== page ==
Basic maintenance and repairs every landlord should know how to do

If you are the “hands-off” type of landlord and would prefer not having to bother with repairs yourself, that’s fine. Just be sure to have a network of contractors and other professionals you can rely on at any given time. 

If you’re the type of landlord that doesn’t mind getting dirty and likes to save money, making basic repairs and maintenance yourself is the way to go. Below are five tasks you should definitely learn how to do right away. 

1. Plumbing 101

One of the biggest complaints from tenants is leaky faucets. The good news is fixing them is usually as simple as taking the faucet apart and replacing a worn gasket or washer. Hiring a professional to do this could set you back as much as $125!

Other plumbing tasks you should learn to do include snaking a drain, disassembling a P-trap, and plunging a toilet the right way. 

2. How To Replace Electrical Switches And Outlets

Flickering lights or lights that dim on their own call for a professional electrician, but when an outlet or switch stops working, you can fix it yourself quite easily. Often times, it’s just a loose wire that needs tightening, but if not, replacing the offending switch or outlet is a 20-minute job at most. Just be sure to turn the power off at the breaker box before you begin. 

3. Appliance Diagnosis And Repair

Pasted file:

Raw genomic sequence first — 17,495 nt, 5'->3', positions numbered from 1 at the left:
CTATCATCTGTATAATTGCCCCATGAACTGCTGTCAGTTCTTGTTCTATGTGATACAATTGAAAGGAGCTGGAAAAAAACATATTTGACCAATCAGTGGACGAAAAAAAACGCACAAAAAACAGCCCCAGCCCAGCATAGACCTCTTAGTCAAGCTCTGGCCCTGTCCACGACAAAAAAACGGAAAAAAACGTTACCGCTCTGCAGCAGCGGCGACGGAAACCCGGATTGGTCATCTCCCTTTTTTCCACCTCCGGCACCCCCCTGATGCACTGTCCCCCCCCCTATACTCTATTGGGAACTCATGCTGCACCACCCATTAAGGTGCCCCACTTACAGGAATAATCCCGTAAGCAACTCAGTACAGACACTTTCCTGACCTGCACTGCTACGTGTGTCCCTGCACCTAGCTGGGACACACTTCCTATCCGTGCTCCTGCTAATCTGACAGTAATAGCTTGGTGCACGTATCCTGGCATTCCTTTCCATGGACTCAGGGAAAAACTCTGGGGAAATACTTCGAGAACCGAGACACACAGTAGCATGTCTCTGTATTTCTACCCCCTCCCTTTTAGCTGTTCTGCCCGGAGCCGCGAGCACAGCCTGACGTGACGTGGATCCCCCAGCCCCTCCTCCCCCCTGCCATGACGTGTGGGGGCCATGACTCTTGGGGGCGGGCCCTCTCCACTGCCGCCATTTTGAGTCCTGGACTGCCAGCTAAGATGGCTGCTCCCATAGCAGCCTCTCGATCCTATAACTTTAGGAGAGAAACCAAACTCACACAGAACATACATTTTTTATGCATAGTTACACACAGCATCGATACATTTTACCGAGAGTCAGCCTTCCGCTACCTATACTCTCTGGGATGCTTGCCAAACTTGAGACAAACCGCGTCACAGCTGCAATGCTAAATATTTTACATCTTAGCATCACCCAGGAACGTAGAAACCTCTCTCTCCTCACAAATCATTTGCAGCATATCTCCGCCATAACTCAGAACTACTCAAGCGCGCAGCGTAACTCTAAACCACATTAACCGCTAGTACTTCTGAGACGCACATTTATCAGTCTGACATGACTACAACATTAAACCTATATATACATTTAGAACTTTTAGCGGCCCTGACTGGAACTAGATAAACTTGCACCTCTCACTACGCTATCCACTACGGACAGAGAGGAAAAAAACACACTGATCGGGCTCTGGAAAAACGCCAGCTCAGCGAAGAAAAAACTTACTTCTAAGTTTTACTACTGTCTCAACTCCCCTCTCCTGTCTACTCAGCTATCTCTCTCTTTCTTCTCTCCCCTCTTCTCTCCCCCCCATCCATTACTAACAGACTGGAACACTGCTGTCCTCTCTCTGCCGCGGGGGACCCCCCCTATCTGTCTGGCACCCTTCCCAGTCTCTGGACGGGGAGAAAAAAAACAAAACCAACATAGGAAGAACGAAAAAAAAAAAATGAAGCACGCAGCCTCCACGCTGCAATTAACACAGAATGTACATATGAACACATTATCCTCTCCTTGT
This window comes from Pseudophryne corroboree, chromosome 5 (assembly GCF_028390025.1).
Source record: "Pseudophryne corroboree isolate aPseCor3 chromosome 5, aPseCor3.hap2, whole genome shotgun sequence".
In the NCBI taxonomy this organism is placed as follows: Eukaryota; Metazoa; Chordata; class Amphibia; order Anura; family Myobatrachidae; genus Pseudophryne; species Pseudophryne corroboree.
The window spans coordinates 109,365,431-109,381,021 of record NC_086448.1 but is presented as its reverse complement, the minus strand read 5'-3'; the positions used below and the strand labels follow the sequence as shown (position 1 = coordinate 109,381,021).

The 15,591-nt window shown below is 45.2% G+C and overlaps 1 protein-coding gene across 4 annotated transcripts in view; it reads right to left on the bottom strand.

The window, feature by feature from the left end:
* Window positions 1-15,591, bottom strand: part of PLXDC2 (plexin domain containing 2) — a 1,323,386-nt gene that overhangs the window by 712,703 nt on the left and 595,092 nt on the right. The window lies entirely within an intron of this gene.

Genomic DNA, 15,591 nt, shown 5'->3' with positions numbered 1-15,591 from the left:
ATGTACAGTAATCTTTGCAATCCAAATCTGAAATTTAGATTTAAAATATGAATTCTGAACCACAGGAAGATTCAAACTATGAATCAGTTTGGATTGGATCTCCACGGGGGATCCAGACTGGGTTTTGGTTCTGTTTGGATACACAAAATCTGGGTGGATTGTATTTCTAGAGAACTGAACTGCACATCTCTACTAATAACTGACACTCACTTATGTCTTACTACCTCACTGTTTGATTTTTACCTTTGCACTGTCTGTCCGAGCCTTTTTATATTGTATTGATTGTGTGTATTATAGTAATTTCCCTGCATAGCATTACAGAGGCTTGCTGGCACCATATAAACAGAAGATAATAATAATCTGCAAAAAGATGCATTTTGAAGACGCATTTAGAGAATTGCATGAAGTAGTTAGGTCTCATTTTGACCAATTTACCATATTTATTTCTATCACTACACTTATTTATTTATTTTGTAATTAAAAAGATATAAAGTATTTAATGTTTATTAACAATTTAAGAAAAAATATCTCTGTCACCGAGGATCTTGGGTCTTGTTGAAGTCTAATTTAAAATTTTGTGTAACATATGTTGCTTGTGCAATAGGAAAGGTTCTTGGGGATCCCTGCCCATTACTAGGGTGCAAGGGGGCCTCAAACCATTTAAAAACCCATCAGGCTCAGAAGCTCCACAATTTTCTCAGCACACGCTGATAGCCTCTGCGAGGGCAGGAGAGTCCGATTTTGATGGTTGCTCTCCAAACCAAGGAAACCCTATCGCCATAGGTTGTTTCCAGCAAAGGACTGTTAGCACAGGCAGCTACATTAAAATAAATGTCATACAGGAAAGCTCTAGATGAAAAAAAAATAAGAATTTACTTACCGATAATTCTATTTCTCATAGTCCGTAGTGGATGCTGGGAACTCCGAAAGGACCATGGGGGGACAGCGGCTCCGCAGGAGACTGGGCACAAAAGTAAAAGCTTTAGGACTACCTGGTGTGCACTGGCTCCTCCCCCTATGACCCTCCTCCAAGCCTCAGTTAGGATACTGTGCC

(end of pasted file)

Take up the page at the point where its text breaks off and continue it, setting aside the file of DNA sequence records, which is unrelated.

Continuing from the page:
Most rental properties include appliances. As a landlord, replacing those appliances is a costly undertaking you’d rather not do. As such, it’s a good idea to learn how to troubleshoot and repair appliance problems. Not only will you save the cost of the repair, but you’ll save money on the service call, too.

It’s hard to predict the many things that can go wrong with refrigerators, washers, and dryers, but by searching the symptoms of the issues as well as the brand name of the appliance, you can probably find plenty of information and videos online to help you diagnose and fix the problem. 

4. Maintaining HVAC Systems

Many HVAC unit problems require the expertise of a licensed professional but maintaining the units to prevent issues is something you can do yourself. 

Learn how to change filters, clean the refrigerator coils, and lubricate the fan motors. Also, if the furnace in your rental is gas, take some time to learn how to replace a faulty thermocouple/heat sensor as these components are often responsible for a pilot light not staying lit. 

5. Drywall Repair/Replacement

Damage to the walls in a rental unit is a common issue. You could pay a professional to fill in nail holes or repair large damage, but if you learn to do it yourself, you’ll save yourself $300 or more in repair costs. 

Drywall repair is a messy job, but it’s not difficult, and you’ll be glad you know how to do it when you need to get your rental ready for a new tenant to avoid a lengthy vacancy. 

Whether to go the DIY route or not is not always a straightforward decision. Time is money, and you may not have the time to do the repairs yourself. Weigh the amount you’ll save by doing these tasks yourself against the cost of hiring a professional to decide which option makes more sense.